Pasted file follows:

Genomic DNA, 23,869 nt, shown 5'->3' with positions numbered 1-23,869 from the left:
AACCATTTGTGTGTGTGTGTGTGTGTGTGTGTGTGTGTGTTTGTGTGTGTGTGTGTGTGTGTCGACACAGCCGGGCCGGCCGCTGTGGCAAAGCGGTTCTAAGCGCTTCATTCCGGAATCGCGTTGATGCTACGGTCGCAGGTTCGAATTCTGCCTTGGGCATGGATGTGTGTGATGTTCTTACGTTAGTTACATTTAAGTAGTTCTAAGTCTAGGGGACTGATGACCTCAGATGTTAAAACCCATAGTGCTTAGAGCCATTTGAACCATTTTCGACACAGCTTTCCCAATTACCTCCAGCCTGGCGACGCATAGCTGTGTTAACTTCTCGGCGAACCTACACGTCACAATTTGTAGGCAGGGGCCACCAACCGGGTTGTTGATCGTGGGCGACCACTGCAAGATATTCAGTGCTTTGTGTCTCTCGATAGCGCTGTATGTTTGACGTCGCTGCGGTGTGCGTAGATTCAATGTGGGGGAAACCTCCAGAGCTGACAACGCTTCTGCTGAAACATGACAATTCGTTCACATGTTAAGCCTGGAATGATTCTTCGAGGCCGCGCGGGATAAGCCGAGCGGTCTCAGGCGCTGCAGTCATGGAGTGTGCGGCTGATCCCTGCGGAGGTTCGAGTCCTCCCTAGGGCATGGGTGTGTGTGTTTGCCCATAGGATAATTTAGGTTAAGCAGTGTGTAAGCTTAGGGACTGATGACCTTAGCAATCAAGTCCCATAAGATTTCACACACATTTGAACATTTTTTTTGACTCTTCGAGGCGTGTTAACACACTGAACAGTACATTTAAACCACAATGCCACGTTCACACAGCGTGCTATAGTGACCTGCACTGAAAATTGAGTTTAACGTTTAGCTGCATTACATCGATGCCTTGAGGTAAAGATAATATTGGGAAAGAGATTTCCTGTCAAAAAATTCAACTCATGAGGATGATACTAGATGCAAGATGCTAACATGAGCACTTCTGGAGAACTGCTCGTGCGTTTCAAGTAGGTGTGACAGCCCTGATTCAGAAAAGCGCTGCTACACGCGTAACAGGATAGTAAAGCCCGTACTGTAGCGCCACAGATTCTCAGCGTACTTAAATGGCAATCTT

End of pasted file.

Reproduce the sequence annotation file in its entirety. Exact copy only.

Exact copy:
Genomic DNA, 23,869 nt, shown 5'->3' with positions numbered 1-23,869 from the left:
AACCATTTGTGTGTGTGTGTGTGTGTGTGTGTGTGTGTGTTTGTGTGTGTGTGTGTGTGTGTCGACACAGCCGGGCCGGCCGCTGTGGCAAAGCGGTTCTAAGCGCTTCATTCCGGAATCGCGTTGATGCTACGGTCGCAGGTTCGAATTCTGCCTTGGGCATGGATGTGTGTGATGTTCTTACGTTAGTTACATTTAAGTAGTTCTAAGTCTAGGGGACTGATGACCTCAGATGTTAAAACCCATAGTGCTTAGAGCCATTTGAACCATTTTCGACACAGCTTTCCCAATTACCTCCAGCCTGGCGACGCATAGCTGTGTTAACTTCTCGGCGAACCTACACGTCACAATTTGTAGGCAGGGGCCACCAACCGGGTTGTTGATCGTGGGCGACCACTGCAAGATATTCAGTGCTTTGTGTCTCTCGATAGCGCTGTATGTTTGACGTCGCTGCGGTGTGCGTAGATTCAATGTGGGGGAAACCTCCAGAGCTGACAACGCTTCTGCTGAAACATGACAATTCGTTCACATGTTAAGCCTGGAATGATTCTTCGAGGCCGCGCGGGATAAGCCGAGCGGTCTCAGGCGCTGCAGTCATGGAGTGTGCGGCTGATCCCTGCGGAGGTTCGAGTCCTCCCTAGGGCATGGGTGTGTGTGTTTGCCCATAGGATAATTTAGGTTAAGCAGTGTGTAAGCTTAGGGACTGATGACCTTAGCAATCAAGTCCCATAAGATTTCACACACATTTGAACATTTTTTTTGACTCTTCGAGGCGTGTTAACACACTGAACAGTACATTTAAACCACAATGCCACGTTCACACAGCGTGCTATAGTGACCTGCACTGAAAATTGAGTTTAACGTTTAGCTGCATTACATCGATGCCTTGAGGTAAAGATAATATTGGGAAAGAGATTTCCTGTCAAAAAATTCAACTCATGAGGATGATACTAGATGCAAGATGCTAACATGAGCACTTCTGGAGAACTGCTCGTGCGTTTCAAGTAGGTGTGACAGCCCTGATTCAGAAAAGCGCTGCTACACGCGTAACAGGATAGTAAAGCCCGTACTGTAGCGCCACAGATTCTCAGCGTACTTAAATGGCAATCTT